The inpatient costs were $13,162 (+/- 8,693) in the divalproex group and $14,442 (+/- 16,594) in the olanzapine group, (p=0.73).
The total medical costs were $13,703 (+/- 8,708) in the divalproex group and $15,180 (+/- 16,780) in the olanzapine group, (p=0.88).
Synthesis of costs and benefits
Given the comparable clinical and health-related quality of life (HRQL) outcomes between the two groups, the significant savings in outpatient costs for divalproex is meaningful for the clinical management of bipolar disorder and for the mental health system.
CRD COMMENTARY - Selection of comparators
The rationale for the choice of the comparator was clear. The authors compared divalproex, an established treatment for acute mania, with a more recently approved alternative, olanzapine. You should decide if this is appropriate for your setting.
Validity of estimate of measure of effectiveness
The effectiveness data were derived from a cohort study, which was part of a larger randomised controlled trial. The inclusion criteria for the economic analysis specified that the patients had to have at least one follow-up assessment. While this may have introduced some sampling selection biases, the authors found that there were no statistically significant differences in baseline variables between the entire sample and the sub-sample included in the economic study. As patients in the sample were hospitalised, the authors acknowledged that the study sample might not have been representative of the entire population of all patients (i.e. including those who were not hospitalised) who suffer from acute mania. Appropriate statistical analyses were undertaken (e.g. ANCOVA) to account for potential biases.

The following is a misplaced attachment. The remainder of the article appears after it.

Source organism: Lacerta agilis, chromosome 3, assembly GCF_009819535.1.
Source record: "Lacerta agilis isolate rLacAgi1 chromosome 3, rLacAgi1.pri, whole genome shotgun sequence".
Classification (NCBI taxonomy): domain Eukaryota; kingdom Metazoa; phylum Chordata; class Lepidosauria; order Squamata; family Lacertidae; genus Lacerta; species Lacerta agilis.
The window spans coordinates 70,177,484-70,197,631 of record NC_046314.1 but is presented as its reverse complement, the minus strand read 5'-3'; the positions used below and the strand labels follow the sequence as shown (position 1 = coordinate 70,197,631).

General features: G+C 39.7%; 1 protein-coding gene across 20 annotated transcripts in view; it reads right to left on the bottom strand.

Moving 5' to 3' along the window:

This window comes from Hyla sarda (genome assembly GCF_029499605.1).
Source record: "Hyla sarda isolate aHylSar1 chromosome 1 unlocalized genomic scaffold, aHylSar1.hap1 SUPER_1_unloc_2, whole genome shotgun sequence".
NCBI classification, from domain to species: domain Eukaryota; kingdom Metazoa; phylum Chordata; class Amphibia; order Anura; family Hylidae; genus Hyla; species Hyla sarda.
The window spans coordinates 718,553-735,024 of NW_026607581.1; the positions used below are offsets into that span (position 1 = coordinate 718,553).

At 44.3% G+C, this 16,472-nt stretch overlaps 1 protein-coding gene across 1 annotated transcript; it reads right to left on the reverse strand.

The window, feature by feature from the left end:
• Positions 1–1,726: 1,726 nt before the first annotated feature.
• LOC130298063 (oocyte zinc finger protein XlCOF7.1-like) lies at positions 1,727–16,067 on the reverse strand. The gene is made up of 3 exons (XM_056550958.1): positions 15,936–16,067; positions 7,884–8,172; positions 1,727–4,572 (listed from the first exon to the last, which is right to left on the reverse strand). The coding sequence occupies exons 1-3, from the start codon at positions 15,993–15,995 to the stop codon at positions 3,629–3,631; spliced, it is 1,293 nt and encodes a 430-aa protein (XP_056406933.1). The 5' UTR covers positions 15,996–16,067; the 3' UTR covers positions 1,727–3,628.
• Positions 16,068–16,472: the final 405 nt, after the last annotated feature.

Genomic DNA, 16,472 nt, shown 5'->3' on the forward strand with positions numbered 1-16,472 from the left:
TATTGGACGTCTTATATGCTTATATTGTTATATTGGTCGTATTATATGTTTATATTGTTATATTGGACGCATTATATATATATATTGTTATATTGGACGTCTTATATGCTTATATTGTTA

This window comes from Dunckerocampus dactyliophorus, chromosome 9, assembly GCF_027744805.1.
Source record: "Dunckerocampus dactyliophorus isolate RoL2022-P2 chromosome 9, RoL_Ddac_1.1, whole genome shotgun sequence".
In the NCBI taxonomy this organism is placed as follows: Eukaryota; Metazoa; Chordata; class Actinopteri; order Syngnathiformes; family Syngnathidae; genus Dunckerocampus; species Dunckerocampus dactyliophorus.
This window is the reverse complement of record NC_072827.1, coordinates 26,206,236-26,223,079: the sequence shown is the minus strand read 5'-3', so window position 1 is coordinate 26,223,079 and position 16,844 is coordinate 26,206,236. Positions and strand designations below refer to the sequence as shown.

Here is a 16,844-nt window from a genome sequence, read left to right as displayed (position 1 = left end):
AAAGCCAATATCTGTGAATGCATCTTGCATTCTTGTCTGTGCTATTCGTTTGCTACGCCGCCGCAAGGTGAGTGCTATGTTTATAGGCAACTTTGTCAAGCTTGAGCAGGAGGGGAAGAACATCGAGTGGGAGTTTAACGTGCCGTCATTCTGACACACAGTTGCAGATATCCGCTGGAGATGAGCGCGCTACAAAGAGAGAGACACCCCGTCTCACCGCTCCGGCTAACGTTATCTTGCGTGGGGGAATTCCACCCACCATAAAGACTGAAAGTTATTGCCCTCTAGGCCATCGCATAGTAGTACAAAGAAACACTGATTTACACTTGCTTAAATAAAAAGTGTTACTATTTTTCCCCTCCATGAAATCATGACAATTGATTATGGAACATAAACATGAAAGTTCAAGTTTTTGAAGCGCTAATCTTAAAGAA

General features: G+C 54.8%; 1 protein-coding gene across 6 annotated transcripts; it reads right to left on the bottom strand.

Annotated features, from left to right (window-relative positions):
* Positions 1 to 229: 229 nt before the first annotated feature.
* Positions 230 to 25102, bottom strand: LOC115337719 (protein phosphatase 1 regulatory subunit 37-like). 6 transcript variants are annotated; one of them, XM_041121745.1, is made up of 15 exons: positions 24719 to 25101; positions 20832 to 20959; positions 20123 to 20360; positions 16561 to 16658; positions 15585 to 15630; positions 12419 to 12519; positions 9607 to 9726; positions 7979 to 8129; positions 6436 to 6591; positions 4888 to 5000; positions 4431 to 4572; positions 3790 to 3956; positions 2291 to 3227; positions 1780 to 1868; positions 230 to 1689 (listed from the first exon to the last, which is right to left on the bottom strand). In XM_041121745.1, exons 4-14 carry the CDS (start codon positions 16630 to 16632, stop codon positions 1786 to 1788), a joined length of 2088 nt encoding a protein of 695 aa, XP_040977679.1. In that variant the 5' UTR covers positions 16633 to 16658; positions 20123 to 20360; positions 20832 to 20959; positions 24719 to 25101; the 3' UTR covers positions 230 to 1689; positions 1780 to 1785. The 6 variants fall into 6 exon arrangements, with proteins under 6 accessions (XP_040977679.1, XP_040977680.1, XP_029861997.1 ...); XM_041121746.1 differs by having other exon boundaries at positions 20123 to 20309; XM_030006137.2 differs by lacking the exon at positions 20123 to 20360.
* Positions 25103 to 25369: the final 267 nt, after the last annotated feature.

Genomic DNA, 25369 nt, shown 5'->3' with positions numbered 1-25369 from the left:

Validity of estimate of measure of benefit
The instruments used to derive the health benefits were appropriate. Since the analysis of clinical and HRQL outcomes indicated that the two treatments were equivalent, the economic analysis concentrated on the costs.
Validity of estimate of costs